The #1 New York Times bestselling author returns to the world of Mistborn with his first novel in the series since The Alloy of Law.

With The Alloy of Law, Brandon Sanderson surprised readers with a New York Times bestselling spinoff of his Mistborn books, set after the action of the trilogy, in a period corresponding to late 19th-century America.

The trilogy’s heroes are now figures of myth and legend, even objects of religious veneration. They are succeeded by wonderful new characters, chief among them Waxillium Ladrian, known as Wax, hereditary Lord of House Ladrian but also, until recently, a lawman in the ungoverned frontier region known as the Roughs. There he worked with his eccentric but effective buddy, Wayne. They are “twinborn,” meaning they are able to use both Allomantic and Feruchemical magic.

Shadows of Self shows Mistborn’s society evolving as technology and magic mix, the economy grows, democracy contends with corruption, and religion becomes a growing cultural force, with four faiths competing for converts.

This bustling, optimistic, but still shaky society now faces its first instance of terrorism, crimes intended to stir up labor strife and religious conflict. Wax and Wayne, assisted by the lovely, brilliant Marasi, must unravel the conspiracy before civil strife stops Scadrial’s progress in its tracks.

Shadows of Self will give fans of The Alloy of Law everything they’ve been hoping for and, this being a Brandon Sanderson book, more, much more.

Other Books:

Today I am delighted to have an interview with M. L. Brennan, author of the wonderful Generation V series! I realized I had come across something special when I read Generation V, which is an excellent first book, and I’ve only come to love the series more with each book I’ve read. It’s entertaining—and often hilarious!—with excellent characters and an interesting twist on vampires. Dark Ascension, the fourth book in the series, was one of my most anticipated books of 2015 after I found out it was coming out this year, and I started reading it soon after its release last week (and, like the previous books, I am enjoying it immensely!).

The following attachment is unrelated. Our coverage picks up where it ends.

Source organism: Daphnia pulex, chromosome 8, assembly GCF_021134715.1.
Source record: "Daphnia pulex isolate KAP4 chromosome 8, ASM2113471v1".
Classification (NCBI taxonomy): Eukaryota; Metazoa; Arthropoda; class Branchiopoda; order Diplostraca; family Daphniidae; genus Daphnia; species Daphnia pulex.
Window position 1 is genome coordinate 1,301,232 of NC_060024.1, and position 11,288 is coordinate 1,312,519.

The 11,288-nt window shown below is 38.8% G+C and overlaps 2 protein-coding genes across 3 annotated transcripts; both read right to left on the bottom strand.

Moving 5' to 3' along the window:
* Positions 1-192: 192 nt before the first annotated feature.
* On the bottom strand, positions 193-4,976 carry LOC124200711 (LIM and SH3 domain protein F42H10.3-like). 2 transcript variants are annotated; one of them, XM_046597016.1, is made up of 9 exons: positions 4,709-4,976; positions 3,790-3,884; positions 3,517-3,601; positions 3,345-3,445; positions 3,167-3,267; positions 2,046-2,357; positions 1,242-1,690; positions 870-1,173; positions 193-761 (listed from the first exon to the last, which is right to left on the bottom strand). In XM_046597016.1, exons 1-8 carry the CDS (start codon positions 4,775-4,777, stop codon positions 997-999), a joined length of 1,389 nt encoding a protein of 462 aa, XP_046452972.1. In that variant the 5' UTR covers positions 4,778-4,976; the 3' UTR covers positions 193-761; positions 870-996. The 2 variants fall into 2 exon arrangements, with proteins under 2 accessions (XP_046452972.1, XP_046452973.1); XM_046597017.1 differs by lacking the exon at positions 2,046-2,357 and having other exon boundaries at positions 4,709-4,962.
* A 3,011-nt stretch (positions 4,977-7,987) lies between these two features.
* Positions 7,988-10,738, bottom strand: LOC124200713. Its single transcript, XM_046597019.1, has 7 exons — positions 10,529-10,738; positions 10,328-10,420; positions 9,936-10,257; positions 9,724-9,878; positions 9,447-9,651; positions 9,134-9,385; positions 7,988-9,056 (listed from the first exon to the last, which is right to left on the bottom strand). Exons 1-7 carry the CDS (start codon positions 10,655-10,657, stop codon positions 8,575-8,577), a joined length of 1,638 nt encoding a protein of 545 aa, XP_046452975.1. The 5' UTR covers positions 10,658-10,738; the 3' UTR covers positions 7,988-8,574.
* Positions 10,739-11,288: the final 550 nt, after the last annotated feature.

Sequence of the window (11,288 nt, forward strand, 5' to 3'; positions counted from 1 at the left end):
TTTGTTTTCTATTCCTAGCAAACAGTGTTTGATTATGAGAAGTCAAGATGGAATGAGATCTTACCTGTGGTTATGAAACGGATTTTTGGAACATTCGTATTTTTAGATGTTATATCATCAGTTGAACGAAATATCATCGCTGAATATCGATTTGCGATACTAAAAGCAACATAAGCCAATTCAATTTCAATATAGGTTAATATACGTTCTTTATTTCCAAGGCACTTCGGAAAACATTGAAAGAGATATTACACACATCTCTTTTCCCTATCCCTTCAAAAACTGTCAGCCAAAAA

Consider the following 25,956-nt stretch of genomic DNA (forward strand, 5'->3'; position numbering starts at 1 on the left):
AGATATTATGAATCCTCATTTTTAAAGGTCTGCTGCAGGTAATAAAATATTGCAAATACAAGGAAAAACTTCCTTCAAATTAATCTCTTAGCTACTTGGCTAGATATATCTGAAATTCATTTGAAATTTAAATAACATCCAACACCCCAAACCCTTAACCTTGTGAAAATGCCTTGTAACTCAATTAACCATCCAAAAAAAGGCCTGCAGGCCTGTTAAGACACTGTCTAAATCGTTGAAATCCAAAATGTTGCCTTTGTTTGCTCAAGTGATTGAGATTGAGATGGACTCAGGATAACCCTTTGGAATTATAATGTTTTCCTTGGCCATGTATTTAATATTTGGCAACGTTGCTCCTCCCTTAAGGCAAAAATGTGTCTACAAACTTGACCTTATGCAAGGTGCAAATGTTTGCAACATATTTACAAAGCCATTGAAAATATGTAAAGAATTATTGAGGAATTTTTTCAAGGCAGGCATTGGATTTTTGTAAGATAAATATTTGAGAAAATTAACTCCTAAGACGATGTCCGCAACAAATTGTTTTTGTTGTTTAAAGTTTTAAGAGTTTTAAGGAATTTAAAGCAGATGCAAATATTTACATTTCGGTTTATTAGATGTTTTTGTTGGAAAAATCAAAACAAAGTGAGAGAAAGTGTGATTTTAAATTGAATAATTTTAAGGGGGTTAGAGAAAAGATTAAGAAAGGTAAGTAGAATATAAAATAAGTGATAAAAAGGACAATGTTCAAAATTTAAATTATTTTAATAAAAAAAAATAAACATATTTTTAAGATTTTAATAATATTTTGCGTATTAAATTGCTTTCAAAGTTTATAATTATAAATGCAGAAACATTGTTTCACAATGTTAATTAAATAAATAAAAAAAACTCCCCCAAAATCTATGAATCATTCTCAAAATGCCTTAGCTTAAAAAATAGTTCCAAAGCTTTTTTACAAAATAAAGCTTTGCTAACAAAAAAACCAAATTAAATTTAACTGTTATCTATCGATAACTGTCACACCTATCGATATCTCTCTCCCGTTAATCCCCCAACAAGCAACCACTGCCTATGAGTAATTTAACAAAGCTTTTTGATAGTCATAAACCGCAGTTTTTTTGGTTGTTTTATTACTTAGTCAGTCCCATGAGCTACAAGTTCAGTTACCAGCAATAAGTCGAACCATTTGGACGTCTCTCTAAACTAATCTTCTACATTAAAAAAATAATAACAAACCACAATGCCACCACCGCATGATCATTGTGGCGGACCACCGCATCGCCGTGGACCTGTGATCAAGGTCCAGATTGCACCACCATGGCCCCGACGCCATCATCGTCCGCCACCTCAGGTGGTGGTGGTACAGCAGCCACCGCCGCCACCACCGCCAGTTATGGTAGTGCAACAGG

Generation V by M. L. Brennan Dark Ascension by M. L. Brennan

Fantasy Cafe: Thank you so much for taking the time to answer a few questions! The first three Generation V books are some of my favorite urban fantasy books, and I’m very excited about Dark Ascension—and, of course, also that you are here today! First, I was wondering about your earlier experiences with discovering fantasy and science fiction. You credit War for the Oaks by Emma Bull as the book that led to your love of genre fiction even though it wasn’t your introduction to it. Why did this particular book resonate with you so strongly? Did you immediately want to start writing genre stories or did that come later?

M. L. Brennan: Thanks so much for having me! I enjoyed genre fiction for many years, but I do credit Emma Bull’s War for the Oaks as being the book that first got me very excited about urban fantasy as a particular sub-genre. I think what made the book stand out so much was that Bull’s protagonist isn’t a detective, or a private investigator, or in any way initially connected to the mystical world – which, up until then, was pretty much the only mold that I’d seen urban fantasy cast in. Bull’s protagonist, Eddi, is a small-time musician in local bands – and getting unwillingly hauled into a conflict between warring faerie courts isn’t going to distract her from her life, her desire to make a band hit it big, and her pre-existing friendships. There’s such a great focus on character and scenery in this book. I stumbled across War for the Oaks about fifteen years after it was initially published, but I found it just electrifying – just as electrifying as it was to urban fantasy as a whole, because there are a lot of big series that owe a tip of their hats to Emma Bull.